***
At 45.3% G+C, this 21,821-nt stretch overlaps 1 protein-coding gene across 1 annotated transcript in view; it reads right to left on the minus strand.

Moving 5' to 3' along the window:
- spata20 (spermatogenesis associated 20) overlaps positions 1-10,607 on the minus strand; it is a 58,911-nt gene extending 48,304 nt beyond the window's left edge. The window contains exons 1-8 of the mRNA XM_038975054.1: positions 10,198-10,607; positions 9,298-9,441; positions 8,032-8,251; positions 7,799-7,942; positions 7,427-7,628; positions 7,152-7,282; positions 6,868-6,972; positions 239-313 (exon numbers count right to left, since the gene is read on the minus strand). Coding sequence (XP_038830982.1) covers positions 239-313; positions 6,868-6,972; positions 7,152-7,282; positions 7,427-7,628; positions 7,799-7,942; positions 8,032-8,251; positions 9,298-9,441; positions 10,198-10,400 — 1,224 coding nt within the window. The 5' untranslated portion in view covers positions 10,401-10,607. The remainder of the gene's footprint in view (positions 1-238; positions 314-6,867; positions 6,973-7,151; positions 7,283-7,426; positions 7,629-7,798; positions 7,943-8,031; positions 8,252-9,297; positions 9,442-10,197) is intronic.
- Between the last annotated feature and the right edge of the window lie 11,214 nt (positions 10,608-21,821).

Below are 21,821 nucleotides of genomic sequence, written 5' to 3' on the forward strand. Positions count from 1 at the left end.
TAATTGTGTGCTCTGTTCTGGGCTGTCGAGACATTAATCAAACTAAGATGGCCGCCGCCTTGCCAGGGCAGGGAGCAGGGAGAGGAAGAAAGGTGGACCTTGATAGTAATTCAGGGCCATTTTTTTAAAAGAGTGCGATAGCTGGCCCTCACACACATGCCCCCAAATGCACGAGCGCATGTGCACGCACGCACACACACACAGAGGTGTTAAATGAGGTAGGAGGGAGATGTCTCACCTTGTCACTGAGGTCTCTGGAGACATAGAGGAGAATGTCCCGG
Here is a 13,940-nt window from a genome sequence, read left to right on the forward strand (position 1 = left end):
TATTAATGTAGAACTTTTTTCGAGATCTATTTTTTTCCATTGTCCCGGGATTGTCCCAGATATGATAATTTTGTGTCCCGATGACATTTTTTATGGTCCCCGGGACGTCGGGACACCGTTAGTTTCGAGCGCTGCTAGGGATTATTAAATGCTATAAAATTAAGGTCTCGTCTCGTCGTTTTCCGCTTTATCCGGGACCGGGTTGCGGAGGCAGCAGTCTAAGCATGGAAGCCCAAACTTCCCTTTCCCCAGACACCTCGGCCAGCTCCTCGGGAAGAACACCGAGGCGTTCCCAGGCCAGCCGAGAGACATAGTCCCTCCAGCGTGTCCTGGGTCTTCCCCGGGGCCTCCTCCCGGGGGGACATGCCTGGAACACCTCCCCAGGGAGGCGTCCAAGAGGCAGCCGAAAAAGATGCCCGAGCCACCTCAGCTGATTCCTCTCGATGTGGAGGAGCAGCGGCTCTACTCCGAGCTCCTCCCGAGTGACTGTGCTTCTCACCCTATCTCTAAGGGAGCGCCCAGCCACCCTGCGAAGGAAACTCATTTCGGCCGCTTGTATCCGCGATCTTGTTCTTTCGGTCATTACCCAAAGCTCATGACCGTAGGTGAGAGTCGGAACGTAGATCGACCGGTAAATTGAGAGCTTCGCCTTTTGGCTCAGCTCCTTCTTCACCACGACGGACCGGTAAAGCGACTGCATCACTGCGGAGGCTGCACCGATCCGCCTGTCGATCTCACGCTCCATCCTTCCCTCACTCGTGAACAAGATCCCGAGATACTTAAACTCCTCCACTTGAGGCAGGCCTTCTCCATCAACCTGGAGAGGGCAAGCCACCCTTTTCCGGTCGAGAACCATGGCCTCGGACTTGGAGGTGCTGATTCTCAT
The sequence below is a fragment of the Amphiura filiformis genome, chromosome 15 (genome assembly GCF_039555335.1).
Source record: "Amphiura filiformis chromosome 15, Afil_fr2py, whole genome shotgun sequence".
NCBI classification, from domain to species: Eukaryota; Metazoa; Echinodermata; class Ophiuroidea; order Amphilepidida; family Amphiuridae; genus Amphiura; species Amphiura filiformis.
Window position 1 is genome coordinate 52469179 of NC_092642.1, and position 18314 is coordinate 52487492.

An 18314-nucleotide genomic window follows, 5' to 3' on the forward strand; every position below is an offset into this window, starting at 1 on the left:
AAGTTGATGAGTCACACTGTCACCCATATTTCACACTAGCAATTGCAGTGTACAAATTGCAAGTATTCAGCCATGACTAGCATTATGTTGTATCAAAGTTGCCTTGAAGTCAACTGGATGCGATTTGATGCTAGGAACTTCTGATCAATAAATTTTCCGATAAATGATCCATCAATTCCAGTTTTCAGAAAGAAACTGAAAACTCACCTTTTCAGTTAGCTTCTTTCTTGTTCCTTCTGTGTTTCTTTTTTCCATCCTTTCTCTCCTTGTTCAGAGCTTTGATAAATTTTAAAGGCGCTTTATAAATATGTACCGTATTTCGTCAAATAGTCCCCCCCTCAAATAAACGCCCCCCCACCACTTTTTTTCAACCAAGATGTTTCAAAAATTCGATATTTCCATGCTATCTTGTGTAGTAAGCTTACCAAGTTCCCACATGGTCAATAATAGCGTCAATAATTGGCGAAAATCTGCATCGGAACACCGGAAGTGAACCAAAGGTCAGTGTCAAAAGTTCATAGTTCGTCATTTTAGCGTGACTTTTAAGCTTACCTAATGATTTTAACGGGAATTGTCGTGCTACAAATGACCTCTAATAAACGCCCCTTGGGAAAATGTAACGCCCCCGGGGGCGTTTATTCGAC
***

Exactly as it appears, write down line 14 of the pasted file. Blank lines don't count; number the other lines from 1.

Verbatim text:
AAGTTGATGAGTCACACTGTCACCCATATTTCACACTAGCAATTGCAGTGTACAAATTGCAAGTATTCAGCCATGACTAGCATTATGTTGTATCAAAGTTGCCTTGAAGTCAACTGGATGCGATTTGATGCTAGGAACTTCTGATCAATAAATTTTCCGATAAATGATCCATCAATTCCAGTTTTCAGAAAGAAACTGAAAACTCACCTTTTCAGTTAGCTTCTTTCTTGTTCCTTCTGTGTTTCTTTTTTCCATCCTTTCTCTCCTTGTTCAGAGCTTTGATAAATTTTAAAGGCGCTTTATAAATATGTACCGTATTTCGTCAAATAGTCCCCCCCTCAAATAAACGCCCCCCCACCACTTTTTTTCAACCAAGATGTTTCAAAAATTCGATATTTCCATGCTATCTTGTGTAGTAAGCTTACCAAGTTCCCACATGGTCAATAATAGCGTCAATAATTGGCGAAAATCTGCATCGGAACACCGGAAGTGAACCAAAGGTCAGTGTCAAAAGTTCATAGTTCGTCATTTTAGCGTGACTTTTAAGCTTACCTAATGATTTTAACGGGAATTGTCGTGCTACAAATGACCTCTAATAAACGCCCCTTGGGAAAATGTAACGCCCCCGGGGGCGTTTATTCGAC